Parrot Breeders




It would perhaps be an interesting thing to conduct a survey to find out the number of aviculturists, especially finch and parrot fanciers who do not own a hospital cage. Although it does seem to be a widely held opinion that a hospital cage is essential where a quantity of birds are kept, it would nevertheless be interesting to discover what alternative methods of supplying heat to a sick bird are used by various fanciers.

During the past seven to eight years my bird-keeping activities have fluctuated due in part to circumstances involving various changes in accommodation and on several occasions I considered whether a hospital cage would be a good investment and eventually decided that with the erection of a new aviary, together with the purchasing of a couple of pair of gouldians it would be wise to procure a hospital cage. After convincing myself that my woodworking talents would not be capable of building one effectively I then decided to arrange for someone to make one for me.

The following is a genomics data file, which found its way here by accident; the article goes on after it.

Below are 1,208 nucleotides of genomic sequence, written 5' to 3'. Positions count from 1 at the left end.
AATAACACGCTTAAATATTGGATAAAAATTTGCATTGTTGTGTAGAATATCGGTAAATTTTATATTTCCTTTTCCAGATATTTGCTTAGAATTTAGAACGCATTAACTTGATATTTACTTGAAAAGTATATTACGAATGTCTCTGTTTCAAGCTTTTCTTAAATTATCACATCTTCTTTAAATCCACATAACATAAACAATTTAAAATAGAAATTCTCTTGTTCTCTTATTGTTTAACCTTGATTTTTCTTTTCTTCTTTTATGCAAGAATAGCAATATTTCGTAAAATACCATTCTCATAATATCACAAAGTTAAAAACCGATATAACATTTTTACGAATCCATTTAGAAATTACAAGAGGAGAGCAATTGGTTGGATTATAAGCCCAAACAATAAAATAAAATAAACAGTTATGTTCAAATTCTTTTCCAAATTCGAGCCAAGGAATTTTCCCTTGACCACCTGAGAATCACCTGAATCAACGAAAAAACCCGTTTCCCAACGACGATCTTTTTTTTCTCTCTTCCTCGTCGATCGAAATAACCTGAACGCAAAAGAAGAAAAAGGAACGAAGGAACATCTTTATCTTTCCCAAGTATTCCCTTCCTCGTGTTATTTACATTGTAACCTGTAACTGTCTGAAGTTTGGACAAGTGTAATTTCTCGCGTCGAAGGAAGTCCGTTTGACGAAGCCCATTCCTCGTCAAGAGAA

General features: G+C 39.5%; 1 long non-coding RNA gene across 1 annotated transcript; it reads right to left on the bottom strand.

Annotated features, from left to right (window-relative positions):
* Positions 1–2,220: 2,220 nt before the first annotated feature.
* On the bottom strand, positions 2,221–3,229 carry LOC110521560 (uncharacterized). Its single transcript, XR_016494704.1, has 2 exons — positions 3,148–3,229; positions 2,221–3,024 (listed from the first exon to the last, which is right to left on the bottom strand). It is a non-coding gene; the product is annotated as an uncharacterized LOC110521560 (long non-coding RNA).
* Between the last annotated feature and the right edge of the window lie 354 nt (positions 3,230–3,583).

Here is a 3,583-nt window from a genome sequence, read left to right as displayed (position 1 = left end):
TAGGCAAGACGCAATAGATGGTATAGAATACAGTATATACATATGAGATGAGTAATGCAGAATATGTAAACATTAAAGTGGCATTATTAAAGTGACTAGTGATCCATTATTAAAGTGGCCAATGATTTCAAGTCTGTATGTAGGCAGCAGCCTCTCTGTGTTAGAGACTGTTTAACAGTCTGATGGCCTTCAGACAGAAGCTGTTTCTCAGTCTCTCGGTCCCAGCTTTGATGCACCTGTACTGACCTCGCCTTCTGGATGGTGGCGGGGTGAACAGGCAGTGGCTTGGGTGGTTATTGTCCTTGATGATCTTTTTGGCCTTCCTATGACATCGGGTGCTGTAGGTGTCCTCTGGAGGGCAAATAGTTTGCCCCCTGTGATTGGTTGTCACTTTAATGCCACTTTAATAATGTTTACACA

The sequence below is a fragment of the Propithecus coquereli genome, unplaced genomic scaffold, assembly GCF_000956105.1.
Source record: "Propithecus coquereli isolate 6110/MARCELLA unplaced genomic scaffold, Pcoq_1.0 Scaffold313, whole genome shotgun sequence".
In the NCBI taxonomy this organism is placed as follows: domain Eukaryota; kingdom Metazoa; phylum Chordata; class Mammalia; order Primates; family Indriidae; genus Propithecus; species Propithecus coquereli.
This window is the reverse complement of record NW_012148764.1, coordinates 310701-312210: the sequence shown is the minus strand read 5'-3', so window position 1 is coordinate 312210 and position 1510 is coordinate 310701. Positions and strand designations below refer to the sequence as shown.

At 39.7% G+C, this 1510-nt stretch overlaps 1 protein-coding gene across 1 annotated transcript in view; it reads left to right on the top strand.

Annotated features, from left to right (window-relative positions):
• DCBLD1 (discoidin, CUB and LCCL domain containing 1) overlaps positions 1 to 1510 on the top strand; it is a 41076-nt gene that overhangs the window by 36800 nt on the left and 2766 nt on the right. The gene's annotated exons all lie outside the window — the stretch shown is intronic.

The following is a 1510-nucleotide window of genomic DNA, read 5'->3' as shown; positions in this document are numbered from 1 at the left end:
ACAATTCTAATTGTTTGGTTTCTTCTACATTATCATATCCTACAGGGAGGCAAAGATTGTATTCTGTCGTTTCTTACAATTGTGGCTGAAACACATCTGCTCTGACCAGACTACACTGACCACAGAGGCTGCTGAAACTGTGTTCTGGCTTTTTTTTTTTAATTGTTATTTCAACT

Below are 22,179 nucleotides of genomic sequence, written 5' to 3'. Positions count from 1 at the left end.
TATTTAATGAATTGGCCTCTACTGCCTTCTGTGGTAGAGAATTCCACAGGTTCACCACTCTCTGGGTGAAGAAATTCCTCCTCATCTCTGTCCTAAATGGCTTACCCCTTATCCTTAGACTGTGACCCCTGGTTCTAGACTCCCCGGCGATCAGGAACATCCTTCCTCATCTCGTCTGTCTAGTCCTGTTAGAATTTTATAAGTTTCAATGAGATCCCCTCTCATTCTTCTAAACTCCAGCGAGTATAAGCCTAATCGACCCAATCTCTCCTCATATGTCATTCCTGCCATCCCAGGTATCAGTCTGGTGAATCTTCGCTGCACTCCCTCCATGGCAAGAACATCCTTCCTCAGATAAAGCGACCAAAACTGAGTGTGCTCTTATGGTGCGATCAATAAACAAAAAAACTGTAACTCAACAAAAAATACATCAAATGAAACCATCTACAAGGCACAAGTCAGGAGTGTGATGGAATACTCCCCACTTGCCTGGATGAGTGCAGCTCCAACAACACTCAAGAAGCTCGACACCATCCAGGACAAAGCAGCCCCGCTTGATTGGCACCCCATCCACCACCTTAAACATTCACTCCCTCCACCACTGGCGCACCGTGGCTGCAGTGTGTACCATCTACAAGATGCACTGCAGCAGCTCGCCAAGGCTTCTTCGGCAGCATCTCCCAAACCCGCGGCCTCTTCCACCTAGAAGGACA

Within a short time of the completion of my hospital cage the need arose to put it into use when a young gouldian became ill, and after a couple of weeks in the hospital cage this bird became well enough to transfer to an ordinary cage before eventually going back to the aviary.

In attempting to answer the question asked “Why own a hospital cage?” I can only suggest that it is one of those important accessories for any aviculturist which when you have one, will be used often. It will probably help save many birds which is, after all, important, it is therefore an economy step in the right direction.

Or, in the words of the noted English aviculturist D.H.S. Ridson, “in curing bird ailments, it has been my experience that without heat all the medicines in the world are of little use, but with heat, you stand a good chance of curing the commoner ailments, at any rate.”

Reprinted courtesy Feathered World